The Cather Project is pleased to announce the world premiere of an original composition, ‘Prairie Songs: Remembering Ántonia.' Brent Edstrom (Washington State Music Teachers Composer of the Year, composer and pianist) and University of Nebraska-Lincoln alumnus Scott Miller (tenor) will perform this song cycle, a one-hour work based on Willa Cather's beloved 1918 novel of frontier life, My Ántonia.
The Cather Project recently received a substantial bequest from Charles Cather, Willa Cather's nephew. We are using some of this endowment money for creative adaptations of her novels – works that will re-imagine and re-create these classic American narratives for a new twenty-first century audience. This will be the first in a series of powerful re-imaginings of Cather's life and fiction.
By turns elegiac and lyrical, euphoric, haunting and uplifting, Brent Edstrom's ten songs interpret My Ántonia in musical settings that draw on a variety of American forms.
"Prairie Songs" will debut at the Johnny Carson Theater on March 28th, 2017, with performances to follow in Midland University, Fremont on March 30th, and at KANEKO in Omaha on April 1st. Artists talks begins at 6:45 followed by the performance. Free.
Aimee Allard recently returned from the Louisville Conference on Literature and Culture since 1900, where she presented her paper "From the Soil(ed) to the Sacred: Dust in Jack Kerouac's On the Road." Allard previously had this paper accepted as part of the Beat Studies panel at last year's ALA Conference in San Francisco, but she was unable to present it due to an unforeseen family emergency. She is thankful to the Beat Studies Association for their assistance in allowing her to present her work as part of their society's panel at LCLC's 45th annual conference.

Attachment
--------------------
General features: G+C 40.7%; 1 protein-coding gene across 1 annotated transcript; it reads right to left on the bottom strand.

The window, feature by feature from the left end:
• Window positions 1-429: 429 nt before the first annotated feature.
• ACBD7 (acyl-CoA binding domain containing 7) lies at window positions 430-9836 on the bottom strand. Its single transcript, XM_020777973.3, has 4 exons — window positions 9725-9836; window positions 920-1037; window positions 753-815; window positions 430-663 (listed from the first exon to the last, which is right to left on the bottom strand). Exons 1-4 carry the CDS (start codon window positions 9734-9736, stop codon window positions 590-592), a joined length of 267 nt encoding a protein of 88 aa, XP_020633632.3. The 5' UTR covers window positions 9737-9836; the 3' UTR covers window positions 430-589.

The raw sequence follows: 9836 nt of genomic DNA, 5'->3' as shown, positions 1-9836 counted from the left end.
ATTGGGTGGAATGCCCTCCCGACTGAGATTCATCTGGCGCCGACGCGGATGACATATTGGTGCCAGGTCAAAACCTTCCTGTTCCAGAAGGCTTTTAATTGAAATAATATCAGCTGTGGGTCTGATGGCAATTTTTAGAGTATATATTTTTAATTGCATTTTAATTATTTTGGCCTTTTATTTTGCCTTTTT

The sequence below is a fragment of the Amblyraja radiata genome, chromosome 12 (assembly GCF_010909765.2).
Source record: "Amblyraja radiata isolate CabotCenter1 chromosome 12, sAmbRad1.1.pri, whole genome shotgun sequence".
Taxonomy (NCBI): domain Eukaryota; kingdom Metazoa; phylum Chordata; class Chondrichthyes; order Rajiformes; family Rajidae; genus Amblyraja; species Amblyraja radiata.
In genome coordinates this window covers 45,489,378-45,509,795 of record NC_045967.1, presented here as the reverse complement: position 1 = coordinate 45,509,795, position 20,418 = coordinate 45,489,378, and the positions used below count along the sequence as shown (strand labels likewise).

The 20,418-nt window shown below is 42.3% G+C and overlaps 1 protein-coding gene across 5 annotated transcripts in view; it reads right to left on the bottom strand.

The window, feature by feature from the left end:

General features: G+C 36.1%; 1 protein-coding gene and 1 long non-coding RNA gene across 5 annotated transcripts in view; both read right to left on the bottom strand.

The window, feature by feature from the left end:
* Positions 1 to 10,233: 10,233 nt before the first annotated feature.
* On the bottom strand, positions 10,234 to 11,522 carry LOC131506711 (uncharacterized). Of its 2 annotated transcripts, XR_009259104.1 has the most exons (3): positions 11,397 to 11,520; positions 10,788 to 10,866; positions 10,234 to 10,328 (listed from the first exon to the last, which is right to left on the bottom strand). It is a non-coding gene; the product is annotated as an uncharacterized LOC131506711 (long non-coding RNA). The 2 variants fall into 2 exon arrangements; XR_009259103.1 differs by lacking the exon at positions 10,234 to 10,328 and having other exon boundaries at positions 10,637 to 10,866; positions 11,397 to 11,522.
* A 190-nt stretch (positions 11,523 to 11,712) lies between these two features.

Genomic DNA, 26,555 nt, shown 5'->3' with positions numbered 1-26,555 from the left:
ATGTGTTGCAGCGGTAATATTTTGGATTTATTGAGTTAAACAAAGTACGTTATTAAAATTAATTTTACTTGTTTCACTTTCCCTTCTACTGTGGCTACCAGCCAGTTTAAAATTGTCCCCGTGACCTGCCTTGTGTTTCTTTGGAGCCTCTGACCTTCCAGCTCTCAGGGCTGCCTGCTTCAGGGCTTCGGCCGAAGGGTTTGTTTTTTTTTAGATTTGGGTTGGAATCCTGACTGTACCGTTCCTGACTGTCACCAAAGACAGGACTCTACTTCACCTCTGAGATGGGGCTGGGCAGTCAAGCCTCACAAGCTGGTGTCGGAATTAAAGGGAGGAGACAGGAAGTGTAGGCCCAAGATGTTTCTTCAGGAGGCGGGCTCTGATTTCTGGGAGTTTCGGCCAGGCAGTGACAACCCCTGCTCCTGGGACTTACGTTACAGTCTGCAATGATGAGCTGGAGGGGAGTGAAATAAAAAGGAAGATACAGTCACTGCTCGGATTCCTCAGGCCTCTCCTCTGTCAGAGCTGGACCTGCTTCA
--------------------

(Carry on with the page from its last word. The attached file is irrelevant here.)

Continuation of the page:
Activities, Accolades, & Grants
Steve Buhler shared some Shakespeare with the 2nd Graders of Cathedral of the Risen Christ School in Lincoln. He read from Aliki's charming picture-book William Shakespeare and the Globe, sang Sonnet 18, and had a great time talking with them about theater and music and reading. He is grateful to Erin Halligan Trummer (UNL B.A., 2000), whose son Ronan is in the 2nd grade, for the invitation.
Gabriel Houck was honored with a Certificate of Recognition for Contributions to Students by the University of Nebraska-Lincoln Parents Association.
Patrick T. Randolph picked up three more academic citations on Google Scholar for his work with Paul McPherron on idioms and their work in using ethnomethodology projects in the English Language classroom.
This year marks the 100th anniversary of the Pulitzer Prizes. To recognize the occasion, Love Library asked Kevin McMullen (English Ph.D. candidate) and Liz Lorang (UNL Libraries) to curate a collection of Pulitzer Prize-winning books that will be displayed in the Adele Hall Learning Commons. The collection was just unveiled this past week in the Quiet Reading Room of the Commons (in the southwest corner of Love North, first floor), and will be on display through the end of the Spring semester. In addition to a selection of poetry, drama, journalism, and photography, the collection features nearly all of the Pulitzer-winning fiction works from the award's inception to the present. Kevin and Liz encourage you to stop by the Learning Commons and check it out!
Katie Schmid Henson's book manuscript, Fanatic Animal was named a finalist for Autumn House Press's Rising Writer Contest.